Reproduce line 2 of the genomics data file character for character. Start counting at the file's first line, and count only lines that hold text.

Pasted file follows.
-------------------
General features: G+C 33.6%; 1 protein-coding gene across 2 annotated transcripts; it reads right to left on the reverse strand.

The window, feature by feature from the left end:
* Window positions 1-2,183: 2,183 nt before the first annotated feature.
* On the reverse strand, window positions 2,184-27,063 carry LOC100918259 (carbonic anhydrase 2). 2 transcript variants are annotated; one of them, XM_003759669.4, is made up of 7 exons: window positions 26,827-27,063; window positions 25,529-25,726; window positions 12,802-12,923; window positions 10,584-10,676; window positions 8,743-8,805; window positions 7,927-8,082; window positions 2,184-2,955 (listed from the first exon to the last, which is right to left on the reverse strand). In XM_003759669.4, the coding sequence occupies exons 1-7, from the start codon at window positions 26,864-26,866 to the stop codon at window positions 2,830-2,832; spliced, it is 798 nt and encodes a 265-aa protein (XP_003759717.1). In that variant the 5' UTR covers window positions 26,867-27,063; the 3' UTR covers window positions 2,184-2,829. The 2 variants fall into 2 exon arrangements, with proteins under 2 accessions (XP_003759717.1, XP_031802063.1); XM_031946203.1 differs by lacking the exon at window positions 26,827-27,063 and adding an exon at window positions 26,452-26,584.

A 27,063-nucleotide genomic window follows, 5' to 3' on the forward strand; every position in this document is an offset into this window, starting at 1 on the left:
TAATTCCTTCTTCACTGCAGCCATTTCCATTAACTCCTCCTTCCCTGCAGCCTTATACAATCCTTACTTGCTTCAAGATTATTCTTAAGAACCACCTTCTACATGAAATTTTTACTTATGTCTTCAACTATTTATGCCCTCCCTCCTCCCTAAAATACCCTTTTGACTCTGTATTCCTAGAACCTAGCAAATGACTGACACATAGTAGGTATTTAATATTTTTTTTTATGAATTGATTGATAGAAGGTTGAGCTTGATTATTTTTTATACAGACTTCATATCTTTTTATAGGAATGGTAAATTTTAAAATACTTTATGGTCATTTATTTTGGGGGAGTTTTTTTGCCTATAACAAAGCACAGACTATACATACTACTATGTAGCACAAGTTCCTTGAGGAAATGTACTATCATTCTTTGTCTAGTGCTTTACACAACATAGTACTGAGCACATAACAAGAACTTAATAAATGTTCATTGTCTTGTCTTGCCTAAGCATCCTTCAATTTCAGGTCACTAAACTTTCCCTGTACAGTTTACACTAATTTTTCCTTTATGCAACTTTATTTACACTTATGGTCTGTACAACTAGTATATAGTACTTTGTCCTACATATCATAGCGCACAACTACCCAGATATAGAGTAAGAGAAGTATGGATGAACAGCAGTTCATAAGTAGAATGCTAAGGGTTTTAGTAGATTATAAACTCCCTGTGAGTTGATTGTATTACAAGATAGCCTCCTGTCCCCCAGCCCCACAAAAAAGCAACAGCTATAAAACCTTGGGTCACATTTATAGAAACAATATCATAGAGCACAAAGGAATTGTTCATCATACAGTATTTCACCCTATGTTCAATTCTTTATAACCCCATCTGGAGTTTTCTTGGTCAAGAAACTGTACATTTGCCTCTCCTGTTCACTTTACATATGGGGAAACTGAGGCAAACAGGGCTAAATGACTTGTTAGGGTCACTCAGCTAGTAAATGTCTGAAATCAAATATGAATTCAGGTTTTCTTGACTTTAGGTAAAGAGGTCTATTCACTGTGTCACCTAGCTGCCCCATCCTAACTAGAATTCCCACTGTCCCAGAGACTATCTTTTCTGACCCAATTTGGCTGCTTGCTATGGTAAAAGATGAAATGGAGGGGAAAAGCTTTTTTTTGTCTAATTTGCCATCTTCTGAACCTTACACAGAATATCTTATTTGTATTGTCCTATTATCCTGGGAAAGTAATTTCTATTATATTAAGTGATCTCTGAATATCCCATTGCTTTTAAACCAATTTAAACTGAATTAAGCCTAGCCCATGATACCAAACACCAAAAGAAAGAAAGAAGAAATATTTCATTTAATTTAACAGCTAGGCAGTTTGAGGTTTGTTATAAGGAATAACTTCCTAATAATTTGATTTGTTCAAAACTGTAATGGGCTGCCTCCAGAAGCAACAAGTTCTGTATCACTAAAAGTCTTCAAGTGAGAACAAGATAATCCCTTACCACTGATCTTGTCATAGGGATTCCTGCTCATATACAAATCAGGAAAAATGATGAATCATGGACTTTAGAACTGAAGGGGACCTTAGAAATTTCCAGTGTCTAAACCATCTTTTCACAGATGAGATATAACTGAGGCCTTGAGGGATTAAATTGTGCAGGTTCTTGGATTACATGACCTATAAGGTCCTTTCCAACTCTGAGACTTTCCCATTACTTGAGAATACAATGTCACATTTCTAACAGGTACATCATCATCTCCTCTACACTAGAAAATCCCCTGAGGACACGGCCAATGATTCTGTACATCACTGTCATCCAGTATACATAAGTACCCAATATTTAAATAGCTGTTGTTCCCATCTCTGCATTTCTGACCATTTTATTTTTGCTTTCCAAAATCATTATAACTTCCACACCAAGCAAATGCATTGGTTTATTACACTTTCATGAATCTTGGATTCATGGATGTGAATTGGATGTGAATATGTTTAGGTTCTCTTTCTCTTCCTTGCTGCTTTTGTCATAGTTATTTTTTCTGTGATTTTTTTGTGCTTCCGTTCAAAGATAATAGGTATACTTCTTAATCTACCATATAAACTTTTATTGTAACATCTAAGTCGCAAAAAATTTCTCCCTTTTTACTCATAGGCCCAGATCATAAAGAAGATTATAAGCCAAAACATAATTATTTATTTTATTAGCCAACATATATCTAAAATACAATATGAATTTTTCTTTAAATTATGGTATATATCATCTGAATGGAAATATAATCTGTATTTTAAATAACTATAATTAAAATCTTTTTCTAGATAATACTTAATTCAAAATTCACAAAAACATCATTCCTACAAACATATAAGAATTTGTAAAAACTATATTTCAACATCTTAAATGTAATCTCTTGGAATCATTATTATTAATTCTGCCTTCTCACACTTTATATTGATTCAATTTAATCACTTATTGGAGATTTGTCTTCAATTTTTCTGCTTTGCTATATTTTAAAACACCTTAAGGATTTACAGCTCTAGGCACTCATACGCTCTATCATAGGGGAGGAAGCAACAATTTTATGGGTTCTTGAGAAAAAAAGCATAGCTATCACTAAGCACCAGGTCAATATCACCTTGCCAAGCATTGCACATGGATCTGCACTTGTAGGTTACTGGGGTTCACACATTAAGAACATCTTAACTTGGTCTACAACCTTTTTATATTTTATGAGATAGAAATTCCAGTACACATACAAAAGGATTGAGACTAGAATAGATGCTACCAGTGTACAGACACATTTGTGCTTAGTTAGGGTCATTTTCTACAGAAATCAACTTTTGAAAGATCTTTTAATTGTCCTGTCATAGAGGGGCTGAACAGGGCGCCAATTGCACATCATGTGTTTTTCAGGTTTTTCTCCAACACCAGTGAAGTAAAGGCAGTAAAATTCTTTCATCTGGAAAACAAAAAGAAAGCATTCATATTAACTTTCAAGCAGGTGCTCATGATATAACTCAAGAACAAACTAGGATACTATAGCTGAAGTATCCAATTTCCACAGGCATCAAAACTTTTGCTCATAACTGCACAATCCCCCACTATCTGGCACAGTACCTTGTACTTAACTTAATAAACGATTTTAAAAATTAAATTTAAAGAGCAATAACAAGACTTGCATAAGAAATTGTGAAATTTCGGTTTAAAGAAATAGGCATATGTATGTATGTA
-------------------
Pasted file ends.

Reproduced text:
The window, feature by feature from the left end: